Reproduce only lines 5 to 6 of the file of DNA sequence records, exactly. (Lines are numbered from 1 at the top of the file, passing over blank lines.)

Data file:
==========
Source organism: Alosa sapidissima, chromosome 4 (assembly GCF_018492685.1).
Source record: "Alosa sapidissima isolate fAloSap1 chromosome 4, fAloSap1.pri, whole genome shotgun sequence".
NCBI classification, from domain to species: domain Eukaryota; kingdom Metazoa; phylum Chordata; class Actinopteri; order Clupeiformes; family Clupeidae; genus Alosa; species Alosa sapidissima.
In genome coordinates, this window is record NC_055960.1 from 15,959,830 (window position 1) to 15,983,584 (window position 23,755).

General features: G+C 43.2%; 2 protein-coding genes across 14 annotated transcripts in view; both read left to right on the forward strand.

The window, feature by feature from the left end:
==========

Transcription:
General features: G+C 43.2%; 2 protein-coding genes across 14 annotated transcripts in view; both read left to right on the forward strand.

The window, feature by feature from the left end: